Could Not Load File or Assembly...Oh My! How I Went Through Five Stages of Grief and Mastered Assembly Version Conflict Debugging With .NET CLI, ILSpy and Fusion Log

If you're a .NET developer, I bet that at least once you've experienced errors like "System.IO.FileLoadException: Could not load file or assembly '[ASSEMBLYNAME], Version=x.x.x.x, Culture=neutral, PublicKeyToken=xxxxxx' or one of its dependencies. The located assembly's manifest definition does not match the assembly reference. (Exception from HRESULT: 0x80131040)"

If you did, welcome to the club! I've been dealing with issues like this for several years now and there are some tools out there that could make this process less painful. Trust me, sometimes it may get pretty painful…

Dll hell meme

Why is dll hell created in the first place?

Well, dll hell is directly related to assemblies that are signed with strong name. When an assembly is signed with a strong name, a unique identity for the specific assembly with a specific version is created. Assembly's identity consists of it's name, version, culture information, public key and a digital signature. In order to sign an assembly with strong name you need to use a so called Strong Name Key, that is a cryptographic key pair, consisting of:

  • a public key, that is distributed together with strong-named assembly, and
  • a private key that is used to sign the hash of the assembly file.

This creates a version binding so that once you refer to an assembly with the same name, but totally different version or public key than what the application expects, a "Could not load file or assembly" error will be thrown. When strong name is in the game, each new version of the assembly means a totally new identity.

When strong-named assembly is loaded during application's runtime, Global Assembly Cache (GAC) will be checked first. If an assembly with the needed identity is not there, application base will be probed. If an assembly that matches the name is found but it's identity is not 100% equal to what's expected by the application, loading will fail with an exception.

This functionality was meant to prevent assembly conflicts but the irony is that you could have still ended up having quite many version binding conflicts, especially if you're not using GAC (GAC can store multiple versions of the same assembly). There are several other reasons for why you would need to sign an assembly with strong name but those are only applicable for .NET Framework and not for .NET Core. I will discuss this a bit more in the last section of this article.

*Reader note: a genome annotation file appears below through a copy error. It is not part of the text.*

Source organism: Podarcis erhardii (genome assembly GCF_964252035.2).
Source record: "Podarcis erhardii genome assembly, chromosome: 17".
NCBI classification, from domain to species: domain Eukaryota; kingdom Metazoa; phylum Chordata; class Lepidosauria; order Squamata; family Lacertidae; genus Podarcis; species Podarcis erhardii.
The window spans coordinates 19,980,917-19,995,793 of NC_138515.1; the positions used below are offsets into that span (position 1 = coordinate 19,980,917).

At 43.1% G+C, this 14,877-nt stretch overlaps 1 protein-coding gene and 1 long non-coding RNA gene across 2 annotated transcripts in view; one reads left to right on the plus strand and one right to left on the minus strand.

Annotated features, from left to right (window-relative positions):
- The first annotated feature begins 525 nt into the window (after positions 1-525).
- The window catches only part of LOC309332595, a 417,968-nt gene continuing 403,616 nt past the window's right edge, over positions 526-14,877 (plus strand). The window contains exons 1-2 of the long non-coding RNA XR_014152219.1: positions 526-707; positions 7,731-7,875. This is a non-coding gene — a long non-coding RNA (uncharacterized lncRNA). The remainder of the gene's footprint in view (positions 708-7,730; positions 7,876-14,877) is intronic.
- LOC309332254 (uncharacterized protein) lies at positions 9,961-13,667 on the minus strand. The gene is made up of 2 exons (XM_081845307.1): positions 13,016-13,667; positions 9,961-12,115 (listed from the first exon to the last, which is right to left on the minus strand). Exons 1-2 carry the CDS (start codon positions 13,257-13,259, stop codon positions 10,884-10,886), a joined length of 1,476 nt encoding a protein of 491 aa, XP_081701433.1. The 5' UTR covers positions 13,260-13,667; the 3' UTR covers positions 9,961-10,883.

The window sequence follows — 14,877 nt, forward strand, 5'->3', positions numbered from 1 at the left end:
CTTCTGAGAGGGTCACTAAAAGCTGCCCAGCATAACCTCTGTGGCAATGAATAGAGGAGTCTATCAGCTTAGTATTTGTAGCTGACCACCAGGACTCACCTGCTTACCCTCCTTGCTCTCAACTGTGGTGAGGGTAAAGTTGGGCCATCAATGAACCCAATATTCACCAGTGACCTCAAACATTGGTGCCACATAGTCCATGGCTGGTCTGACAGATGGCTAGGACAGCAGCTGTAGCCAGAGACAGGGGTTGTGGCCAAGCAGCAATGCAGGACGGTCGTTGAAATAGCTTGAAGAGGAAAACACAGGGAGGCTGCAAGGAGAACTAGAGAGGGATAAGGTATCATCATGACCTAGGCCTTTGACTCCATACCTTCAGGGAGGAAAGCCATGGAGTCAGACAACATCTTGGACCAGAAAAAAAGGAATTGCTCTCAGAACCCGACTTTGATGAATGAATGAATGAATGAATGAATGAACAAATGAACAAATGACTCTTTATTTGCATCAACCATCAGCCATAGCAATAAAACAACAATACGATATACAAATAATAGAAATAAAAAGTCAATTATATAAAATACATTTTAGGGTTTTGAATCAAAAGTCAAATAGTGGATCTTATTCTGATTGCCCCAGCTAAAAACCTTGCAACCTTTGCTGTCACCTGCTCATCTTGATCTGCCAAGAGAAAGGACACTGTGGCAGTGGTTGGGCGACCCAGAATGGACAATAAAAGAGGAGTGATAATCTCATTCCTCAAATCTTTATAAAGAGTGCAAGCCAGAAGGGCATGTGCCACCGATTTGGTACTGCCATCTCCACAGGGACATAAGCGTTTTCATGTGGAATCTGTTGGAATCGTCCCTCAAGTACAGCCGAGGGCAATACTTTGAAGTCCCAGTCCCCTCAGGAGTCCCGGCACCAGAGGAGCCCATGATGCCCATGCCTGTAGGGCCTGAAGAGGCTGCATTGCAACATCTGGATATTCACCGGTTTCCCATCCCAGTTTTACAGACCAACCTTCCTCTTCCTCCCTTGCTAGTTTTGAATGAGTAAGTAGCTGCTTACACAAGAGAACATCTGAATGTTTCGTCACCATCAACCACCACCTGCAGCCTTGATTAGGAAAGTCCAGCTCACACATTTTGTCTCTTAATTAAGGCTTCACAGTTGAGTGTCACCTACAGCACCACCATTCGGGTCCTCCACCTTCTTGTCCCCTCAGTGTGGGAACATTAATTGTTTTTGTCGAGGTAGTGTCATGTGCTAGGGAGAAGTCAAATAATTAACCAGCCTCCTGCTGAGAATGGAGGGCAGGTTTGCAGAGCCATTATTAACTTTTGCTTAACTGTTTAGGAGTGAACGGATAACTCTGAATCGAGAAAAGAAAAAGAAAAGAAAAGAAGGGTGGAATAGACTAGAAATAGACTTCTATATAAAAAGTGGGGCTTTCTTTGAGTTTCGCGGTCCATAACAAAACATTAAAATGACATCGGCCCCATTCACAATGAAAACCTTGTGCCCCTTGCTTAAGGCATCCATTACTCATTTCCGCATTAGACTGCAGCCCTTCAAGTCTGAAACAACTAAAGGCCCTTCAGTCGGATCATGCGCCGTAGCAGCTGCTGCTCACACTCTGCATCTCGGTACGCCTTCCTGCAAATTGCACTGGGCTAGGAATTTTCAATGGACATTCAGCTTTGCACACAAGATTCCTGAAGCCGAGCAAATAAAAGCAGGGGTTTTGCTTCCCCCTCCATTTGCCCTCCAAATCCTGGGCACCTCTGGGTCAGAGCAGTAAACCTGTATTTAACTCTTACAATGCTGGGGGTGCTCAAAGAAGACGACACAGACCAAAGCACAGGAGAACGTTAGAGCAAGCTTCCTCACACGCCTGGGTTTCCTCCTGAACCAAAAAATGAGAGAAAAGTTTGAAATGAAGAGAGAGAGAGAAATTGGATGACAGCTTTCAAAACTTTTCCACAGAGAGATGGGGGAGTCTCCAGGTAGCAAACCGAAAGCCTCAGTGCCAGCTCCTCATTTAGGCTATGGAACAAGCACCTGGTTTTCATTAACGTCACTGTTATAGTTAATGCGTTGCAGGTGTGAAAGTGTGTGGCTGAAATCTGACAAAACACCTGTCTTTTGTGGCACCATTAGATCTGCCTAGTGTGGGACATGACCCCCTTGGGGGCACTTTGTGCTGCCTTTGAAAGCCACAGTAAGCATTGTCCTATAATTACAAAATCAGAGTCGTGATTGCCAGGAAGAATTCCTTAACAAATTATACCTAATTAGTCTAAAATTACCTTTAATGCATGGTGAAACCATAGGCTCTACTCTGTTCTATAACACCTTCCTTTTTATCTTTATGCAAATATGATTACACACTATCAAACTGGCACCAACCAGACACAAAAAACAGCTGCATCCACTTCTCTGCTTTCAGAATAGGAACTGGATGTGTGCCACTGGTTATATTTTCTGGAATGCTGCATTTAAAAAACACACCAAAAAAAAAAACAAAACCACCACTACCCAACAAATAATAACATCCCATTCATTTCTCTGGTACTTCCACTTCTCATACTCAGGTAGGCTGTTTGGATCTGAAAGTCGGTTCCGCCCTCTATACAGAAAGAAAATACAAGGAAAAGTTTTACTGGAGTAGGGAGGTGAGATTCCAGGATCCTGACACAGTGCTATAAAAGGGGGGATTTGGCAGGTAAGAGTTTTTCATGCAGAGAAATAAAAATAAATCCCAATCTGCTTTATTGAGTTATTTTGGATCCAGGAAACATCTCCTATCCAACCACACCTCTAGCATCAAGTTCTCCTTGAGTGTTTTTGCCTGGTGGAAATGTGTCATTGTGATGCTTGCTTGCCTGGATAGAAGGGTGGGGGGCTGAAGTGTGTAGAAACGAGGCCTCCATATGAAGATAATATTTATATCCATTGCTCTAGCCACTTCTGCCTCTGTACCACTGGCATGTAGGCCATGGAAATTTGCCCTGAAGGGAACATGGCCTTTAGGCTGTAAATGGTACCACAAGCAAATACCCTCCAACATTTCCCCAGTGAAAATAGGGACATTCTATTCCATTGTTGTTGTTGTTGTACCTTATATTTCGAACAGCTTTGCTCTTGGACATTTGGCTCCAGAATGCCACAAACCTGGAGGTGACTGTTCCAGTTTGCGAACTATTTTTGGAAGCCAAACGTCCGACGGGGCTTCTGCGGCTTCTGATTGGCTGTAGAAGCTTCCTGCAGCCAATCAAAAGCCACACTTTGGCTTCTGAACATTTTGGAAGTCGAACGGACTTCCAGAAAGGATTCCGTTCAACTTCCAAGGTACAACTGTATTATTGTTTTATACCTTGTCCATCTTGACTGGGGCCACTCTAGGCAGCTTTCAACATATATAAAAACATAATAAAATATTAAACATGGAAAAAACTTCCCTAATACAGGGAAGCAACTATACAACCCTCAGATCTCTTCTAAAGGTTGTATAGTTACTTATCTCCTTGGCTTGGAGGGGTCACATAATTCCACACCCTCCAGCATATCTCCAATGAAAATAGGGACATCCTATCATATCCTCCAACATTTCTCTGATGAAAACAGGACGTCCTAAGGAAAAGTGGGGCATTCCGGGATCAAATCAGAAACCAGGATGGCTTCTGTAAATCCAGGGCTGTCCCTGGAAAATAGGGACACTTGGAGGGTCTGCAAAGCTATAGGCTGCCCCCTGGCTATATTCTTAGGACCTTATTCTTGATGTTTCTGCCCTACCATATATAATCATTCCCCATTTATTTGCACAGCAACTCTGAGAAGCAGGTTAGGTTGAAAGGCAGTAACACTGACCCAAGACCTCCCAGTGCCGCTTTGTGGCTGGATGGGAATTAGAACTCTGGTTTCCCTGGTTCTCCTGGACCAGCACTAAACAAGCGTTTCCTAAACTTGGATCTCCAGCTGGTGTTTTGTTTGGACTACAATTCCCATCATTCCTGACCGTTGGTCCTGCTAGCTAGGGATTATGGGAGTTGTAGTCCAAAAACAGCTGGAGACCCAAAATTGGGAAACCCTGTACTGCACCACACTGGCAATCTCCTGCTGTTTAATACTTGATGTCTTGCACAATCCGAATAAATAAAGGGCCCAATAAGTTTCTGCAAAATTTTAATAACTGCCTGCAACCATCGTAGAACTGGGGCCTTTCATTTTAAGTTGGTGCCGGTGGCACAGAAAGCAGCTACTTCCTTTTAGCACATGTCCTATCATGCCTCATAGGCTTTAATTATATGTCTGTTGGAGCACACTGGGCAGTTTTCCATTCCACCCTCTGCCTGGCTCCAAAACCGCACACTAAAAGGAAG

One of the applications I've been working with uses strong-named assemblies and through the years I have experienced assembly version conflicts happening in following scenarios:

  • Projects are targeting multiple frameworks and an assembly with the wrong target framework has been deployed.
  • Projects are using central package versioning or are deploying all assemblies to the same binary folder, resulting in an assembly being overwritten due to different projects referencing different versions of the same assembly. In this case GAC is not being used.
  • Application uses a third-party dependency and authors have made changes that resulted in different public/private key pair that doesn't correspond with the one application expects.

Now, let's take a look at what tools may help debugging these issues and identifying the root cause.

Tools that helped me survive The Hell of DLL

Fusion Log

Aka Assembly Binding Log Viewer, aka Fuslogvw.exe - extremely useful tool that has made my developer life easier many times. It logs details of all the assembly binds generated by the application. With help of Fusion Log you can explore all the assembly bindings that have been successfully or unsuccessfully loaded by the application.

Fusion Log is automatically installed together with Visual Studio but when you experience assembly load failures in production environment and you don't want to install Visual Studio on production servers, you can get the tool up and running by copying FUSLOGVW.exe and flogvwrc.dll from one of the Microsoft SDKs locations (for example, "C:\Program Files (x86)\Microsoft SDKs\Windows\v10.0A\bin\NETFX 4.8 Tools").